Cutting-edge software can extract high-quality ALPR data from any CCTV camera feed. Police departments are already using such systems for surveillance and crime prevention, but how useful can they be for traffic enforcement? Jan Stojaspal investigates
The police department in Mobile, Alabama, makes dozens of arrests a month based on information from an intelligent camera surveillance system that is able to read license plates and flag those that belong to a stolen vehicle or a known perpetrator of a crime. Yet it does not own a single surveillance camera, nor does it intend to purchase any.
“In Mobile it is not really the place of the police department to go out and buy thousands of cameras,” says Commander Kevin R Levy, technology and cyber-intelligence section, Mobile Police Department. “There isn’t money for that, and it is not the role a police department is typically taking. What we are doing is harnessing relationships with people who already have cameras.”
Mobile’s use of camera surveillance technology that can read vehicle registration plates is not new. Police departments all over the USA and elsewhere have been using automatic license plate recognition (ALPR) for the better part of two decades. What makes Mobile noteworthy is its reliance on an entirely camera-agnostic system, which is where ALPR appears to be heading next.
Systems that do not require a vendor-specific camera or a vendor-specific integration between the camera and the ALPR software are cheaper to assemble and operate, and can extract a much wider range of information about a vehicle than just an alphanumeric ID, thanks to cloud-based computing that harnesses artificial intelligence and machine learning.
In addition to the alphanumeric ID, the system in Mobile can also deliver the vehicle’s make and model. It captures a variety of traffic flow data, including the volume and density of passing traffic. And it makes for easy travel-time calculations. “It’s kind of like Disney World does with lines,” Levy says. “You can figure out the travel time between two cameras and say, hey, it’s taken somebody 20 minutes to get from here to here; it is going take them two hours to get out of state instead of 30 minutes.”
The traffic flow data came in handy last fall when residents of Florida evacuated through Mobile ahead of an approaching hurricane, and the police department was able to use the data to gain greater visibility on where to redirect traffic. “We have traffic cameras where you can see cars,” says Levy. “But seeing a bunch of cars and knowing how many are passing through an hour are two different things.”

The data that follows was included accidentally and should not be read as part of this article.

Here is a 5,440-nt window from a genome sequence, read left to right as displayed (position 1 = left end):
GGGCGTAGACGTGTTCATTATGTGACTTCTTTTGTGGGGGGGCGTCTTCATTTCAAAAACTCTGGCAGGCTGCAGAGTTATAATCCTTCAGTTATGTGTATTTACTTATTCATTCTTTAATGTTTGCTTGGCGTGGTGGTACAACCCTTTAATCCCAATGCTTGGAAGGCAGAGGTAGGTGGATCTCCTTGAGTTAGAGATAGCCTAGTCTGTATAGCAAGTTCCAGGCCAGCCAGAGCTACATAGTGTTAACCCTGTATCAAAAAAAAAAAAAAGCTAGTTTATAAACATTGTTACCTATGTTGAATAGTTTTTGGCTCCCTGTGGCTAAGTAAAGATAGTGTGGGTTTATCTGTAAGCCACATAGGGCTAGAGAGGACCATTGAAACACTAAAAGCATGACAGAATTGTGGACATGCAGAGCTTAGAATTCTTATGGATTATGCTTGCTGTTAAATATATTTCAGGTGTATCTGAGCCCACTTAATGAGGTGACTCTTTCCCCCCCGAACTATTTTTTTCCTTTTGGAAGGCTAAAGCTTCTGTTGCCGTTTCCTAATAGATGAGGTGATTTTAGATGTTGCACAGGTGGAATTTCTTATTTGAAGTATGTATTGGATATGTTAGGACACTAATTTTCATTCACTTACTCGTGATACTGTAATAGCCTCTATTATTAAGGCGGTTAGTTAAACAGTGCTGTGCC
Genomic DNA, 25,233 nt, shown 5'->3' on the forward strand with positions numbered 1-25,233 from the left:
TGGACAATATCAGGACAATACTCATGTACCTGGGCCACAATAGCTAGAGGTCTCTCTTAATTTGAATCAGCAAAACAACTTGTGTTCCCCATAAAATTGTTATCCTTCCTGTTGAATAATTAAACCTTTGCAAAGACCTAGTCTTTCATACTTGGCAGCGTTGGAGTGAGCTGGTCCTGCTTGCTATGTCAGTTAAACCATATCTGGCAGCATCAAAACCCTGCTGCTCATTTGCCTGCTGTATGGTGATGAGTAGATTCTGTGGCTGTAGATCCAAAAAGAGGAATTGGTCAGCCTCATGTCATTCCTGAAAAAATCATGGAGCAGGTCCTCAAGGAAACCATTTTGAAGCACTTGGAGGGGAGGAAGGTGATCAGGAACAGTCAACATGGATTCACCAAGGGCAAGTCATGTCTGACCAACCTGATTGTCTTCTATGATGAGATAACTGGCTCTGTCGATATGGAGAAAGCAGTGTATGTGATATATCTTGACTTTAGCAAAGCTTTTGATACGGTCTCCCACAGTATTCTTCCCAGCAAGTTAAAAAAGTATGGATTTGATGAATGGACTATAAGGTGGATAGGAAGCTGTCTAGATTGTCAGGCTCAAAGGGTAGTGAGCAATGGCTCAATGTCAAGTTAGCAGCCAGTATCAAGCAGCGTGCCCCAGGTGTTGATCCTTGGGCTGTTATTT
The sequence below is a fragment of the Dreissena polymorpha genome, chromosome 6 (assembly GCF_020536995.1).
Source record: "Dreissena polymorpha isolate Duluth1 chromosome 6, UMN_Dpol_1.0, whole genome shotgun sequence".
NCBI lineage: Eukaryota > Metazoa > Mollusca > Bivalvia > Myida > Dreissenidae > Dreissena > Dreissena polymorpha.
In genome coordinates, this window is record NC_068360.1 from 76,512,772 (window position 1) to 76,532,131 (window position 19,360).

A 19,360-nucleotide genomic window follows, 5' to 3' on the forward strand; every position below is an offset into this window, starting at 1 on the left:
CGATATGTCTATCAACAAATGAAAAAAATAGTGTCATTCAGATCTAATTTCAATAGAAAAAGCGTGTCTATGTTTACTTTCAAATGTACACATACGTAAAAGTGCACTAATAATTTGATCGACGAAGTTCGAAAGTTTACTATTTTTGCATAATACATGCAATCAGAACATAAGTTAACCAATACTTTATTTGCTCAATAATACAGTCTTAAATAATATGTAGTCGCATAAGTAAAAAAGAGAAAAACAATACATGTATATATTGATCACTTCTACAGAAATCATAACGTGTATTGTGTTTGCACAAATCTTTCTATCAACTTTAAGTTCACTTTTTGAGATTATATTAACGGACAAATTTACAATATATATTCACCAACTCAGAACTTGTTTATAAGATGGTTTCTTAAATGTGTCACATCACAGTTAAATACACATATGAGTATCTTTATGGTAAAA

According to Lieutenant Brian Hess at the real-time crime center of Westchester County Police, New York, an ALPR system that is analogous to Mobile’s helps his police department look for stolen cars and people wanted for crimes. But it also allows the local department of public works, responsible for road maintenance, to count cars.
Neither Mobile nor Westchester use their ALPR systems for traffic enforcement – like red light or speed cameras – for reasons of privacy and local traffic enforcement laws.
Although Westchester County Police has been operating traditional ALPR units, both fixed and mobile, for some years, it turned to camera-agnostic ALPR last year because it was much cheaper.
“The problem with vendor-specific systems is the expense,” Hess says. “One traditional ALPR setup, such as a fixed site on a highway, would cost us between US$75,000 and US$100,000. For the same amount I could probably deploy six camera-agnostic sites.”
Not all surveillance cameras produce video feeds that are ALPR-ready. Of the 5,400 feeds that the Mobile Police Department has access to (as part of Project Shield, a public-private partnership that gives the department’s cyber-intelligence unit access to surveillance cameras in businesses, schools, residential communities and other establishments in and around Mobile) only about 80 are good enough to be processed for license plates information. But that number may be as high as 1,000 within a year as Project Shield expands, Levy says.
Vendor in control
According to Alan A Quinn, a USA-based independent consultant who specializes in video detection, license plate recognition and CCTV surveillance, a dedicated ALPR system will outperform a camera-agnostic system because the vendor is in control of the setup, positioning of cameras and illumination.
“Normally speaking you will find that the vendors will guarantee you a percentage of captured plates and the percentage accuracy on those plates,” he says. “It’s very difficult for them to do that if there are a variety of camera technologies out there.” According to him,a camera-agnostic system is far more cost-effective, but its “accuracy level will fluctuate” in low light or different weather conditions, for example.
But this is beginning to change, according to Steve Lewis, vice president for business development at openALPR, the software-only company that powers the camera-agnostic ALPR systems for both Mobile and Westchester police forces. “Any camera can be an ALPR camera today,” he says, provided it can deliver a sharp enough image and the license plate in that image is at least 100-120 pixels wide.
“We are dispelling the myth that the industry has perpetuated for decades that you need a special – i.e. expensive – camera,” Lewis says. “Of course, if you want to capture license plates at night you will need a camera that is day/night capable and have some internal or external IR illumination.”
Lower costs mean that ALPR can spread beyond the traditional confines of law enforcement and city-wide surveillance. It’s worth noting, however, that dedicated cameras often have usability and durability advantages, being built for road use. They are weather-sealed, come with external lighting and are also built to last. Being able to take any camera off the shelf does not mean it will last through the rigors of being used 24/7 in all types of weather.